ABSTRACT: The objective of this paper was to analyse opioid consumption in a number European countries using different sources of data.
Data were extracted from the United Nations' International Narcotics Control Board Report (INCB) 2003 and from the registers of the national health authorities in seven countries where data were available for 2002. The amount of opioid used was calculated as daily defined doses per 1000 inhabitants per day (DDD/1000/day). Danish Register of Medicinal Products Statistics was further explored for characteristics of opioid consumption (age, gender, type of opioids consumed) by patients in primary care. Total opioid consumption and consumption of 11 selected opioids (7 strong and 4 weak) were analysed. The amount of opioids consumed by outpatients was also examined.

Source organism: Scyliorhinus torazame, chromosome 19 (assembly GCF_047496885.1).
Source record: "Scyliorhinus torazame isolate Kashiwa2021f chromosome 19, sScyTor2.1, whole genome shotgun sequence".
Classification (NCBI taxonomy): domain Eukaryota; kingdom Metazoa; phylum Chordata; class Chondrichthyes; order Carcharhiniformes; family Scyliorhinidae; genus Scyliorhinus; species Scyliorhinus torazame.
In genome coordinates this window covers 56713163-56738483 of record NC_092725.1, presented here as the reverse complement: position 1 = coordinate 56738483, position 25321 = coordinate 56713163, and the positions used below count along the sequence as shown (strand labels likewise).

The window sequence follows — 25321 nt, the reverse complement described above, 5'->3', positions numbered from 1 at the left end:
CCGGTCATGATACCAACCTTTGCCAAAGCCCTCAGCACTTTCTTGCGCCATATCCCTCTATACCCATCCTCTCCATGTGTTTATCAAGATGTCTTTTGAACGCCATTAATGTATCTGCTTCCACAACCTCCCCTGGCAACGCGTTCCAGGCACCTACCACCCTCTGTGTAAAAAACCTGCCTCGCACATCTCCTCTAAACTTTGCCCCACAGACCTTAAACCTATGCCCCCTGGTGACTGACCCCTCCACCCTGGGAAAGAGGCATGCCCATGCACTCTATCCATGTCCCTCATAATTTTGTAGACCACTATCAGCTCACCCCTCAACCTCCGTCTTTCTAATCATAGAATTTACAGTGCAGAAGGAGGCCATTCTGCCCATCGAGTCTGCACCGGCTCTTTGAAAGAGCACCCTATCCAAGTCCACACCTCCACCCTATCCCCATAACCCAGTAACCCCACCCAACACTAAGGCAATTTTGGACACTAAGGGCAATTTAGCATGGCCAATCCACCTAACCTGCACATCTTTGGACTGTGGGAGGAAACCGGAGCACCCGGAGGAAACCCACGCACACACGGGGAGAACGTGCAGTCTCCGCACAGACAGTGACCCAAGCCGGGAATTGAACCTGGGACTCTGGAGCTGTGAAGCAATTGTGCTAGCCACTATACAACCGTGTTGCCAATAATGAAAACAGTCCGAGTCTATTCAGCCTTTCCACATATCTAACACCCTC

There were considerable differences in the number of opioids reported and significant discrepancies in the amounts of opioids consumed between the national data and the INCB report. The source of data for the national registers on drug consumption varied (pharmacies or wholesale). The INCB data provide information on opioid import and estimated need rather than on medical consumption.
Caution is required when interpreting the data on opioid consumption between countries because of differences in the collection and reporting of data. Better recording of opioid consumption is needed for meaningful analysis of opioid consumption and its possible effect on pain management in different countries. Data on opioids consumed for cancer-related pain in comparison with chronic non-malignant pain are needed. A uniform method of collection of data on analgesic consumption should be established for all European countries.
European journal of pain (London, England) 09/2008; 12(6):705-15. · 3.37 Impact Factor